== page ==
The new shack features the same all-natural burgers, hot dogs, and fries Meyer is famous for, and the location -- just blocks from the World Trade Center site -- makes it the perfect spot to grab lunch after visiting the new 9/11 Memorial. Lines can get long, especially on weekends, so try to get there at a slightly off time -- either late morning or mid-afternoon. Be sure to treat yourself to a concrete, made with creamy frozen custard and packed with toppings like gooey caramel and candy bars.

Where: 215 Murray St.

More Info:

Photo Caption: Shake Shack burger and drink at Shake Shack in Battery Park City, New York
Water Taxi Beach at South Street Seaport, New York City.
Tom Fox
Water Taxi Beach Adds Seasonal Fun
They say you can find absolutely everything in New York, but beaches? Thanks to the New York Water Taxi Company, yes. The company launched its first Water Taxi Beach on Long Island City in 2005 and followed up with two more, including one at South Street Seaport in 2009.

The sand is trucked in, and no one actually swims in the water, but that doesn't mean the beach doesn't have the same laid-back summer vibe its more tropical counterparts are so famous for. Of course, this being New York, the beach isn't so much about lounging on towels as it is about enjoying the scene -- a beer garden with waterside picnic tables (the South Street Seaport location is now known as the Beekman Beer Garden Beach Club), beach-worthy food like fish tacos and slices of watermelon, and games like pool, ping-pong, and foosball. Be sure to stay past sunset, when the lights on the Brooklyn and Manhattan bridges make for spectacular views.

Though the original Long Island City location has since closed, there's still plenty of room at the Governors Island location -- about 300 tons of sand are spread over 20,000 square feet.

More Info:; the Governors Island location closes in late September; the South Street Seaport location remains open until late October

Photo Caption: Water Taxi Beach draws a crowd at South Street Seaport, New York City.
New Amsterdam Pavilion, New York. Photo by <a href="" target="_blank">leonelponce/</a>.
Architectural Whimsy Arrives in Battery Park
Half the fun of visiting the New Amsterdam Plein & Pavilion, at the Peter Minuit Plaza in the Battery, is viewing the white Corian and glass structure from different angles, trying to pinpoint exactly what it resembles. A giant paper crane? An alien spaceship? As it happens, the inspiration for the building was windmills and tulip petals -- both nods to the Netherlands, which gifted the building to honor 400 years of friendship with the United States.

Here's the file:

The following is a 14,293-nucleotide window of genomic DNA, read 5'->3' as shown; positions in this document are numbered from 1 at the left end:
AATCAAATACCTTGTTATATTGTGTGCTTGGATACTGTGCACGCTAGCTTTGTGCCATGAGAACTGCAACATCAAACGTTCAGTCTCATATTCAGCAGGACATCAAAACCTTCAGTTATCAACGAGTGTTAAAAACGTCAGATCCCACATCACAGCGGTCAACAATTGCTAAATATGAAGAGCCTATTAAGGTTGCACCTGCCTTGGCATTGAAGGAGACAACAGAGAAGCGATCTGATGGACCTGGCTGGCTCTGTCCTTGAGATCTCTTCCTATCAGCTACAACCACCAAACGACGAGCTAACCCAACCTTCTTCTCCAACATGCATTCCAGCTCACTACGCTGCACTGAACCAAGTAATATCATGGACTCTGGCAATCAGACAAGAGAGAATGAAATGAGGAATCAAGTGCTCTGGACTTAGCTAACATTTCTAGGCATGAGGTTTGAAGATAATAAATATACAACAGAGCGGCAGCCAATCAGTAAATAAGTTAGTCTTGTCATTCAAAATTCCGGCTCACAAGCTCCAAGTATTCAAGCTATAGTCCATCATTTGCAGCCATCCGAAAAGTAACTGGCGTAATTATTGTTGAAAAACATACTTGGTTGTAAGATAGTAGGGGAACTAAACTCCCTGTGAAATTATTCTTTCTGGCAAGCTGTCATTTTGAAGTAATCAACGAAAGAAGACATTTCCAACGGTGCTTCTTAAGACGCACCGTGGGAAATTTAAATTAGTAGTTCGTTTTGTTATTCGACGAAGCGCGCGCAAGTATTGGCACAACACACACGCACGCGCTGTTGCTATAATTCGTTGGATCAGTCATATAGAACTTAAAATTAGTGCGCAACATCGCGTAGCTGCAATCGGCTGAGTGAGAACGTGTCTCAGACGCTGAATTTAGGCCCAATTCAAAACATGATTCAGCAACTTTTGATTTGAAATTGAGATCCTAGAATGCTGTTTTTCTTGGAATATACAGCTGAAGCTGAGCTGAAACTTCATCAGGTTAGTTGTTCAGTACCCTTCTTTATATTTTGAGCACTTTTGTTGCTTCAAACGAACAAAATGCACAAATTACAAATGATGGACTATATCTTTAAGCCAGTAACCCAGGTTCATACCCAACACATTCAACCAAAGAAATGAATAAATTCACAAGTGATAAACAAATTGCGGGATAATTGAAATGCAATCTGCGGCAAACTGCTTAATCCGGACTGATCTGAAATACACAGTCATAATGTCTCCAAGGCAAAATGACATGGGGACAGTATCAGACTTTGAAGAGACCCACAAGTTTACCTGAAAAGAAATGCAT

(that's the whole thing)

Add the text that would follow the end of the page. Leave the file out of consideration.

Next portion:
Though the building has been finished since 2009, it officially opened in May 2011. The 5,000-square-foot space serves as one of Lower Manhattan's major gathering spots and offers organic fare from Merchants Market. Go at sundown to enjoy river views while sipping a glass of wine.

Where: 10 Battery Pl.; at the Peter Minuit Plaza, just outside the Staten Island Ferry entrance

More Info: 212/248-0707; lunch, $6-$10

Photo Caption: Marvel at the architectural genius of the New Amsterdam Plein & Pavilion in Battery Park. Photo by leonelponce/
Taxi passing the Tribeca Film Festival Opening Ceremony.
Courtesy Tribeca Enterprises
The Tribeca Film Festival Brings Back the Crowds
In spring of 2002, Robert DeNiro, Jane Rosenthal, and Craig Hatkoff launched the Tribeca Film Festival. The goal was two-fold: to bring independent film to a wide audience, and to help revitalize Lower Manhattan. It was a risky move -- the events of 9/11 were still eerily fresh in people's memories, and the area felt deserted -- but it paid off. The first year, the festival drew 150,000 people and brought a much-welcome boost to TriBeCa. Now in its 10th year, it attracts about 3 million people and brings in $600 million each spring (April 18-29, 2012).

In addition to films, the Tribeca Film Festival features Q&As with directors and actors, panels with filmmakers, and the hugely popular Family Festival Street Fair. Some tickets to the films can be bought on site, but your best bet is to book in advance on the website.

More Info:, tickets from $8

Photo Caption: The red carpets at the Tribeca Film Festival Opening Ceremony.